Road accidents alone killed 150,785 people across India in 2016, which is an increase of 3.3 percent from 2015 when 146,000 lakh road fatalities were recorded, highlighted a Ministry of Road Transport and Highways (MoRTH) report. This translates the fact that nearly 400 fatalities a day were reported in 2016. This figure stands far higher than developed auto markets like the United States where around 40,000 causalities were registered in 2016.

While most of the road users are aware about the general traffic rules and safety measures, the laxity on their part causes accidents and collisions. Human errors like over speeding, drunken driving, distractions to driver, red light jumping, avoiding safety gear (seatbelts and helmets), non-adherence to lane driving and overtaking are considered to be the main causes of accidents and crashes in India.

This carnage on Indian roads is neither new nor the Government of India is ignorant of this. Over the years, road safety has become one of the most pressing issues that modern India faces today. And, the Modi-led government is trying hard to check this menace. India has taken up the challenge of reducing road accident fatalities by 50 percent in the next two years. This is a commitment India made by adopting the Brasilia Declaration for Road Safety.

On its way to achieve this, the government plans to amend the currently applicable Motor Vehicles Act 1988. Despite getting a go-ahead from Lok Sabha, the Motor Vehicles (Amendment) Bill, which is currently with the Parliamentary Standing Committee on Transport, Culture, and Tourism, is pending for long in the Rajya Sabha. Also, the present draft is not what the government had initially intended to create.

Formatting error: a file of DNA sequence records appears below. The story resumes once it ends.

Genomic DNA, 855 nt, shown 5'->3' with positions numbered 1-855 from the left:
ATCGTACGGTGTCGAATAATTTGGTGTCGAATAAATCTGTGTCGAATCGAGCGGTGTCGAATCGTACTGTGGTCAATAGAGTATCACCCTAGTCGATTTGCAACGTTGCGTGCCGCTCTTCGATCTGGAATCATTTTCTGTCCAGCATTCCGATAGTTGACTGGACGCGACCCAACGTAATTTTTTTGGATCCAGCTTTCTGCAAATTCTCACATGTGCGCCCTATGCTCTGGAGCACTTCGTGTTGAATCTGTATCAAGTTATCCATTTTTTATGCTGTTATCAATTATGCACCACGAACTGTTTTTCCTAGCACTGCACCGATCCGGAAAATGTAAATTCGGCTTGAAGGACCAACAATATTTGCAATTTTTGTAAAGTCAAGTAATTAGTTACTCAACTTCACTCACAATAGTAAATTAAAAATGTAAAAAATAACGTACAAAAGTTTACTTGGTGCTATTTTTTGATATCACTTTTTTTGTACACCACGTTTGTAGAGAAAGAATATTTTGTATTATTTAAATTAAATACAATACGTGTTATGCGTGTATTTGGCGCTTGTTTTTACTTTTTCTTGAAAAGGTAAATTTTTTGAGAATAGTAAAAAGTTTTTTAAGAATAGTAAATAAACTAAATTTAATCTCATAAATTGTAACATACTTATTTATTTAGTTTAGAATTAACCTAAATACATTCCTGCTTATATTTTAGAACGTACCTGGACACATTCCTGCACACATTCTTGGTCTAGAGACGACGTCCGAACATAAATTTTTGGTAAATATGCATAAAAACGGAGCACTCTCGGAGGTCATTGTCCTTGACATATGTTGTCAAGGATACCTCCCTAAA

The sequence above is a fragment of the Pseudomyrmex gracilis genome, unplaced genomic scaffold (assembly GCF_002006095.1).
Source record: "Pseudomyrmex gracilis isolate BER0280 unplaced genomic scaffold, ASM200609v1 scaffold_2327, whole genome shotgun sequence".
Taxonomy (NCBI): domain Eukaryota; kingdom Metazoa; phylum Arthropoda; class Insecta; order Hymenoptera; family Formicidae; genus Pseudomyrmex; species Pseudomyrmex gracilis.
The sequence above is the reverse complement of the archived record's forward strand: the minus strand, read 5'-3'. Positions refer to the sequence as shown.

For the uninitiated, the bill addresses road safety issues by providing provisions for stricter penalties for traffic offences, permitting electronic and IT-enabled enforcement, improving fitness certification and licensing regime, and making statutory provision for the protection of good Samaritans.

Besides bringing strict laws, the government needs to give a makeover to Indian roads in order to improve the user experience. With over 20 years of experience, Metro Infrasys has been offering a myriad of solutions to make roads safe and secure. And, the below-mentioned solutions are what Indian rods and highways require to shed its stained image and get better.

  • Designed to improve road safety, roadside emergency phones, also known as emergency call boxes (ECBs), are pillared on either side of the road in order to ensure the fast and improved response in emergency situations. These devices use communication networks based either on optical fiber cables (OFC) or global system for mobile (GSM).
  • A variable message sign (VMS) system helps deliver real-time information to drivers on the road or highway. Majorly, these strategically-placed boards intimate road users about speed limit, traffic flow or congestions, diversions, road closures or alternative routes, hazardous situations, work ahead, in-coming traffic situation, weather condition, date, time, temperature and the availability of public transport.
  • Monitoring through closed circuit TV (CCTV) cameras is the most preferred way for the surveillance of a highway/road section. CCTV cameras with pan, tilt and zoom features are placed at a suitable height for highway surveillance. Also, this feed enables CCR to integrate with video analytics software for the detection of an emergency.
  • Visibilities sensors help improve highway safety by providing immediate and accurate information about the weather and visibility conditions. Certainly, these offer huge assistance to drivers.
  • A video incident detection system (VIDS) assists infrastructure controllers to detect and solve problems in the network thereby increasing the safety level for drivers.
  • In order to ensure road safety, speed enforcement cameras with video analytics and radars are used to accurately determine the speed of the over speeding vehicle along with its number plate.

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